A recent study* by the Norwegian Institute for Energy Technology (IET) has identified pros and cons associated with the introduction of modern computer-based systems into the control room. The study, of digital revamps of nuclear power plants, may well have implications for similar upgrades of brownfield oil and gas production sites.
A major driver for modernization is the move to advanced technology and computer-based systems in the control rooms. Most legacy instrument and control equipment in nuclear power plants today is analogue. Decreasing part availability and increasing maintenance costs are forcing operators to look to digital control. Digital systems are also expected to provide more cost-effective production. The major challenge of the computer-based control room is in the design of the human machine interface (HMI). The HMI is a prime factor in facilitating operator problem solving. The concern is that the introduction of a new HMI will require a ‘new style’ of operation and a modified form of interaction between team members.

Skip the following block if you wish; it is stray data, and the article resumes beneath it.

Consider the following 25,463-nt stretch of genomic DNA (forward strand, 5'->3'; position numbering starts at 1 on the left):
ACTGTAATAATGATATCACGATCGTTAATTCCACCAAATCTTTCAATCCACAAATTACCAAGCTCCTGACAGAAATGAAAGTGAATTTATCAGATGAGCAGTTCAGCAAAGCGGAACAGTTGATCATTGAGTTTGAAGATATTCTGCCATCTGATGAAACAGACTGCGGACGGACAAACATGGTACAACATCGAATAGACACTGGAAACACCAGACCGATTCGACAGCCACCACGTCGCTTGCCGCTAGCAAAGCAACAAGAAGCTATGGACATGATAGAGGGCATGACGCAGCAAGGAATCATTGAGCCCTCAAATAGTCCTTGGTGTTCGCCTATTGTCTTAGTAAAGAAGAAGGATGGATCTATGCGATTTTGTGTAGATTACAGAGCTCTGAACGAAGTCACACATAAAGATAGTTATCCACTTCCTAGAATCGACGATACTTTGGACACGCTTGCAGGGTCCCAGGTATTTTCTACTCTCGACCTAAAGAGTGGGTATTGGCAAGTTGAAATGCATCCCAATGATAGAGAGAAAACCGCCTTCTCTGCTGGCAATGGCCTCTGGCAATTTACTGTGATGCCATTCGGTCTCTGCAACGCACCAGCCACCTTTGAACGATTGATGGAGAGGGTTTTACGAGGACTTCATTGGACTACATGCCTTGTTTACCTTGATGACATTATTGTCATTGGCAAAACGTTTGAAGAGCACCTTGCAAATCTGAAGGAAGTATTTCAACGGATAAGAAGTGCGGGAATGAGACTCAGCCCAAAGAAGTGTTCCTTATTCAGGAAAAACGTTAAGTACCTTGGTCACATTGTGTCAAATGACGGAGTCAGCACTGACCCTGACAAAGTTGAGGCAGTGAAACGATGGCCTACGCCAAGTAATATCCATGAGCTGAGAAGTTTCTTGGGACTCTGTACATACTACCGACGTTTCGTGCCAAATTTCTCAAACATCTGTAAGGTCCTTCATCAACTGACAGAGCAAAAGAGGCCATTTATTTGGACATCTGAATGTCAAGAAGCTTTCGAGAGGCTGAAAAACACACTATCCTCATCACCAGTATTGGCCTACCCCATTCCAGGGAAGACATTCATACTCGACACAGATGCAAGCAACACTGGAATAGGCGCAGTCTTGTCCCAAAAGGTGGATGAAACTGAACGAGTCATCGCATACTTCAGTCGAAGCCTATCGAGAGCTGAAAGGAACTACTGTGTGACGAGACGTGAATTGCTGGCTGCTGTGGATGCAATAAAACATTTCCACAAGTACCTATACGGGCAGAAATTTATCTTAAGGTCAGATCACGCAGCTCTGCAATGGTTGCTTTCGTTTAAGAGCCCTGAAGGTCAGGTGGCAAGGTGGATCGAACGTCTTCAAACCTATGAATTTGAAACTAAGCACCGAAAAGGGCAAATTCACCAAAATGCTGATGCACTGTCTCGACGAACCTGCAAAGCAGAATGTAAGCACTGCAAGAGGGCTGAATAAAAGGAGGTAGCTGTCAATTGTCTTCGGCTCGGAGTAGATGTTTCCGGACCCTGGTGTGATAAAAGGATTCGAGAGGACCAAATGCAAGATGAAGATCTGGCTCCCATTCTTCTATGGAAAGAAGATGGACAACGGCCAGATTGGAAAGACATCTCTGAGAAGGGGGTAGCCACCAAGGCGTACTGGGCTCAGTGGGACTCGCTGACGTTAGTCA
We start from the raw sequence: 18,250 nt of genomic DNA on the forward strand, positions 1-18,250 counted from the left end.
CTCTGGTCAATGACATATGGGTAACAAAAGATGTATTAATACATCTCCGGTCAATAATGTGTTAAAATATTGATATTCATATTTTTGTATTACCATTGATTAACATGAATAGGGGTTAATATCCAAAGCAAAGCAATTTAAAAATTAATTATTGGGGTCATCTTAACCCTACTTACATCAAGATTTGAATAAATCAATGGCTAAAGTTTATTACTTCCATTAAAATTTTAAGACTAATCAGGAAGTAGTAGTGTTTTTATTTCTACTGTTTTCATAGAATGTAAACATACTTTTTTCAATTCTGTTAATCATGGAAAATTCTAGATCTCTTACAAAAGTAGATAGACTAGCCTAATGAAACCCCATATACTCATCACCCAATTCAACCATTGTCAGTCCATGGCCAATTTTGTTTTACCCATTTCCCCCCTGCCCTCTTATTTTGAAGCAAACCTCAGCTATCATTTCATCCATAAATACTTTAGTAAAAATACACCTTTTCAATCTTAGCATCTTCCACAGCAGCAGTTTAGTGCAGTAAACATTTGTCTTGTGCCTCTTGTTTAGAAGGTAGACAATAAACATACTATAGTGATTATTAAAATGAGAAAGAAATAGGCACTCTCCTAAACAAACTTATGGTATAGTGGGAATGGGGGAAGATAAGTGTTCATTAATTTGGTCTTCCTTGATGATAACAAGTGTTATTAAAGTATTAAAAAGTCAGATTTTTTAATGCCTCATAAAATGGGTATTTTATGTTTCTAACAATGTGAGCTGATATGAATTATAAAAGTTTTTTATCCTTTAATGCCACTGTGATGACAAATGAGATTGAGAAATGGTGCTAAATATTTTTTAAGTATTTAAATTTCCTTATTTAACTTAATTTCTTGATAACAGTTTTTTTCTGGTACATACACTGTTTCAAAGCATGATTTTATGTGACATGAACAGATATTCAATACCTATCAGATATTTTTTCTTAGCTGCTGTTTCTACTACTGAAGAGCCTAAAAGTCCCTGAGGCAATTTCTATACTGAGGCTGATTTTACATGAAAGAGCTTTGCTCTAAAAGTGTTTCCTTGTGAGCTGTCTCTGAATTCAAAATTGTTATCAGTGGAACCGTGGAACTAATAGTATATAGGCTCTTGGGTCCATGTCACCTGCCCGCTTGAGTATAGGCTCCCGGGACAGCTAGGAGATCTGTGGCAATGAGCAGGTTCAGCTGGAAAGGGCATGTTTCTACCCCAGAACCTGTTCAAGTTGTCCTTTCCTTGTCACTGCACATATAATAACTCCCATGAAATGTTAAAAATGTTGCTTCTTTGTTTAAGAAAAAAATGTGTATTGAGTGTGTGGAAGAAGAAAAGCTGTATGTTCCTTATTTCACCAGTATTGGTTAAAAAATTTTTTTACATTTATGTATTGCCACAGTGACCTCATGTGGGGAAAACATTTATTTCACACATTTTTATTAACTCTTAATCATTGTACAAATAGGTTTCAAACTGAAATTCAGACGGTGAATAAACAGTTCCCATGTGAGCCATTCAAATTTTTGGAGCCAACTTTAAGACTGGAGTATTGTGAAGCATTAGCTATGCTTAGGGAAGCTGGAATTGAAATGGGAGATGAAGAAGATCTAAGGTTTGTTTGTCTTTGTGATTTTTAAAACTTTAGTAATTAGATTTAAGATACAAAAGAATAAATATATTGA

The study investigates worker psychology and the need for information visibility in collaborative problem solving. Systems such as the Westinghouse Wall Panel Information System have shown the benefits of large scale collaborative environments. The IET is conducting similar tests at its own Halden Man Machine Laboratory.
In the latest issue of online Frontiers magazine*, BP’s ‘Refinery of the Future’ team has been working with control systems specialist Expertune on the deployment of its PlantTriage performance supervision system. PlantTriage connects to existing control systems and monitors control loop and equipment health. Project lead Lakshman Natarajan was quoted as saying, ‘We have customized parts of PlantTriage to our particular needs. For example, the software’s communications protocol was strengthened to meet our IT security standards. This and other enhancements will be incorporated into future product releases.’